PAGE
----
Quotes by Finnish authors
I think, fundamentally, open source does tend to be more stable software. It's the right way to do things.
It proved to be pretty impossible to get funds for a feature film in Finland. It's still small, but the film industry was miniscule at that point in the early '80s.
Eventually I did that, but it took a lot of twists and turns, and there were a year or two there where I was living with no money at all - no home, no car, no nothing. I was living in somebody's garage in Los Angeles at that point - for a year.
In golf, you have to stay patient and calm. On the race track you can let loose, but in golf you can't and you must be calm.
Ford Fairlane was one of those movies that was so much fun to make that it was bound not to be a big hit.
I used to be interested in Windows NT, but the more I see it, the more it looks like traditional Windows with a stabler kernel. I don't find anything technically interesting there.
With my mother, I moved from one household to another before settling in the eastern part of Finland, in the city of Kuopio.
In open source, we feel strongly that to really do something well, you have to get a lot of people involved.
In rallying every curve, every hill may be different than you thought. That makes it interesting.
Before the commercial ventures, Linux tended to be rather hard to set up, because most of the developers were motivated mainly by their own interests.
An individual developer like me cares about writing the new code and making it as interesting and efficient as possible. But very few people want to do the testing.
We're risking the future of the net. People are already losing their trust. Once you get burned once - somebody steals your credit card, or makes a purchase on your account - people tend to stay away from online commerce and from trusting online services.
There are lots of Linux users who don't care how the kernel works, but only want to use it. That is a tribute to how good Linux is.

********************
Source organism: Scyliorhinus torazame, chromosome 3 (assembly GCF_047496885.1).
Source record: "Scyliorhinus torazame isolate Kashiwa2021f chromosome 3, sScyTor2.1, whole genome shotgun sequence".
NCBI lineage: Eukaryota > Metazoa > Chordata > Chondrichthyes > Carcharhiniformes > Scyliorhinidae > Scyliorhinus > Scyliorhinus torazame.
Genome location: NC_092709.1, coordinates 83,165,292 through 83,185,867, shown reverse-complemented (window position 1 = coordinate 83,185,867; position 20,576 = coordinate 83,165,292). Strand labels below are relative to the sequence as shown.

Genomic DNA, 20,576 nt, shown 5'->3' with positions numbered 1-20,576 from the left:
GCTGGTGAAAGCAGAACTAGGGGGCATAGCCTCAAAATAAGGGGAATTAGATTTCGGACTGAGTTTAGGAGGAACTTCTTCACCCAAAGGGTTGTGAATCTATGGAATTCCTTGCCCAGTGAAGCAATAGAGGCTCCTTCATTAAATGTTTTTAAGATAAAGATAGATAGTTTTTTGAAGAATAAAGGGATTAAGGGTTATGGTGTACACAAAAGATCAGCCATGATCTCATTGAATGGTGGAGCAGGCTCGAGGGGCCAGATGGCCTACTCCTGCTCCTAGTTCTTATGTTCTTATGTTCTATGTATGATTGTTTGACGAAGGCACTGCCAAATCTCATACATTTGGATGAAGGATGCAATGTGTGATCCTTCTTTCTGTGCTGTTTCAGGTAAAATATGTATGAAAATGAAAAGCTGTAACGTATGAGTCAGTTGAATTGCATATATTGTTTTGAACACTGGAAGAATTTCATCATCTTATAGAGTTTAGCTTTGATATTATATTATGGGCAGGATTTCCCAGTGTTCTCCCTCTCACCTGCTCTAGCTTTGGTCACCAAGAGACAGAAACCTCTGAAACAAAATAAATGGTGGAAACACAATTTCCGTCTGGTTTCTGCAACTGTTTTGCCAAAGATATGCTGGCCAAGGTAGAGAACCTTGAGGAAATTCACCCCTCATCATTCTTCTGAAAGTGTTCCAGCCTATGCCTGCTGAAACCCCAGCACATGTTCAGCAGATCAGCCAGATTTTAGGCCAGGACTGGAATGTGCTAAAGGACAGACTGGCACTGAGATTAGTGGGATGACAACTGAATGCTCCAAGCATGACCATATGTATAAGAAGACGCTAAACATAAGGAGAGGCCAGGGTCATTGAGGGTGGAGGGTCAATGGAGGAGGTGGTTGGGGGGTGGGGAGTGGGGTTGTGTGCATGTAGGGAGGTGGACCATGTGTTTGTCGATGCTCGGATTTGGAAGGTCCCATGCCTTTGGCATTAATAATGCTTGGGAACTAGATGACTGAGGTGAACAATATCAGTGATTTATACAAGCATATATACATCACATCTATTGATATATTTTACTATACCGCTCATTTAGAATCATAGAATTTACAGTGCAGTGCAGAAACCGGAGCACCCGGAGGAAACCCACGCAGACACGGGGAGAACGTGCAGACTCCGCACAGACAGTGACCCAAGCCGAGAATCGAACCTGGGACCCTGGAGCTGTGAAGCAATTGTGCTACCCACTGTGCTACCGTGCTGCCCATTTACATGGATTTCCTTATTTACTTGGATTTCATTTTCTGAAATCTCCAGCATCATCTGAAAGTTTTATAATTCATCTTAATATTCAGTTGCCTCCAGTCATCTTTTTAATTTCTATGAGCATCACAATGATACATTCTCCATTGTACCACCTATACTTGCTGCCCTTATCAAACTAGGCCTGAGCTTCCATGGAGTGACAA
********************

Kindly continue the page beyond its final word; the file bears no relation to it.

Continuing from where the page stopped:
My opinion on who's wrong or who's right has nothing to do with the fact that we have to bring together people who are against each other, to transform antagonism into cooperation.
You should have mechanisms of communication, like faxes, which are obviously getting removed from offices because nobody uses them anymore. Faxes are great when e-mail doesn't work. I wouldn't be throwing them away.
I get the biggest enjoyment from the random and unexpected places. Linux on cellphones or refrigerators, just because it's so not what I envisioned it. Or on supercomputers.
U.S. intelligence has the legal right to monitor foreign communications as they go through to U.S. service providers. However, even though something is legal doesn't make it right. I'm not American; I don't really care about what data is being collected about American citizens. I'm worried about us, the foreigners.
We want to detect malware, regardless of its source or purpose. Politics don't even enter the discussion, nor should they. Any malware, even targeted, can get out of hand and cause 'collateral damage' to machines that aren't the intended victim.
I want my office to be quiet. The loudest thing in the room - by far - should be the occasional purring of the cat.
I never felt that the naming issue was all that important, but I was obviously wrong, judging by how many people felt. I tell people to call it just plain Linux and nothing more.
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